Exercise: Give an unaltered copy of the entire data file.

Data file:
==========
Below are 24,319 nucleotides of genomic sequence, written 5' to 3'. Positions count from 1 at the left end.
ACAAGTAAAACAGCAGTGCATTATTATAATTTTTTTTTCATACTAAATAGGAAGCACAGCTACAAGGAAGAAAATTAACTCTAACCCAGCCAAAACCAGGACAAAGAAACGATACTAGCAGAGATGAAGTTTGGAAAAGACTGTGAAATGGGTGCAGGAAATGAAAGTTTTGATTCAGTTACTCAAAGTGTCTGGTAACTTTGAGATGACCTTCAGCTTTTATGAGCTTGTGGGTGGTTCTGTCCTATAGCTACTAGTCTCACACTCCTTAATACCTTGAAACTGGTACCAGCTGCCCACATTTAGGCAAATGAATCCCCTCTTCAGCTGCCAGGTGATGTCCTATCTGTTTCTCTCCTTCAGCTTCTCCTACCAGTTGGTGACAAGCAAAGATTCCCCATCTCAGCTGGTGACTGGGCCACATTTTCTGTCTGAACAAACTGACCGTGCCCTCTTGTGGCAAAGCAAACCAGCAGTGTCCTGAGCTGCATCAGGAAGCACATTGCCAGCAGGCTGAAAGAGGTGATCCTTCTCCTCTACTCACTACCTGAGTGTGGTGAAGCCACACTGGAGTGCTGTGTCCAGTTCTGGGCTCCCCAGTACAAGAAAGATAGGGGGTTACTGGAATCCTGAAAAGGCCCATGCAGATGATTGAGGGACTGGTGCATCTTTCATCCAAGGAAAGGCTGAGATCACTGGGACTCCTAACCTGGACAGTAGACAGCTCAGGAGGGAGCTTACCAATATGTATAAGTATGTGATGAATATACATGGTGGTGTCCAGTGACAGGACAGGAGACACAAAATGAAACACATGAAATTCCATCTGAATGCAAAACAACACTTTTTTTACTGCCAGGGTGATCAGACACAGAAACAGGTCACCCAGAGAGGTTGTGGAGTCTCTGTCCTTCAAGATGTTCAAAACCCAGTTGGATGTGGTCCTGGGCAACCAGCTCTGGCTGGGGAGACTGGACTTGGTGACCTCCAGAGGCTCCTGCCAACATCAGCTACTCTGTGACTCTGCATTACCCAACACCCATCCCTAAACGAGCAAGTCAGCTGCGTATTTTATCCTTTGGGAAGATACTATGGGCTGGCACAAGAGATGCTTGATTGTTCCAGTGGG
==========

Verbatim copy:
Below are 24,319 nucleotides of genomic sequence, written 5' to 3'. Positions count from 1 at the left end.
ACAAGTAAAACAGCAGTGCATTATTATAATTTTTTTTTCATACTAAATAGGAAGCACAGCTACAAGGAAGAAAATTAACTCTAACCCAGCCAAAACCAGGACAAAGAAACGATACTAGCAGAGATGAAGTTTGGAAAAGACTGTGAAATGGGTGCAGGAAATGAAAGTTTTGATTCAGTTACTCAAAGTGTCTGGTAACTTTGAGATGACCTTCAGCTTTTATGAGCTTGTGGGTGGTTCTGTCCTATAGCTACTAGTCTCACACTCCTTAATACCTTGAAACTGGTACCAGCTGCCCACATTTAGGCAAATGAATCCCCTCTTCAGCTGCCAGGTGATGTCCTATCTGTTTCTCTCCTTCAGCTTCTCCTACCAGTTGGTGACAAGCAAAGATTCCCCATCTCAGCTGGTGACTGGGCCACATTTTCTGTCTGAACAAACTGACCGTGCCCTCTTGTGGCAAAGCAAACCAGCAGTGTCCTGAGCTGCATCAGGAAGCACATTGCCAGCAGGCTGAAAGAGGTGATCCTTCTCCTCTACTCACTACCTGAGTGTGGTGAAGCCACACTGGAGTGCTGTGTCCAGTTCTGGGCTCCCCAGTACAAGAAAGATAGGGGGTTACTGGAATCCTGAAAAGGCCCATGCAGATGATTGAGGGACTGGTGCATCTTTCATCCAAGGAAAGGCTGAGATCACTGGGACTCCTAACCTGGACAGTAGACAGCTCAGGAGGGAGCTTACCAATATGTATAAGTATGTGATGAATATACATGGTGGTGTCCAGTGACAGGACAGGAGACACAAAATGAAACACATGAAATTCCATCTGAATGCAAAACAACACTTTTTTTACTGCCAGGGTGATCAGACACAGAAACAGGTCACCCAGAGAGGTTGTGGAGTCTCTGTCCTTCAAGATGTTCAAAACCCAGTTGGATGTGGTCCTGGGCAACCAGCTCTGGCTGGGGAGACTGGACTTGGTGACCTCCAGAGGCTCCTGCCAACATCAGCTACTCTGTGACTCTGCATTACCCAACACCCATCCCTAAACGAGCAAGTCAGCTGCGTATTTTATCCTTTGGGAAGATACTATGGGCTGGCACAAGAGATGCTTGATTGTTCCAGTGGG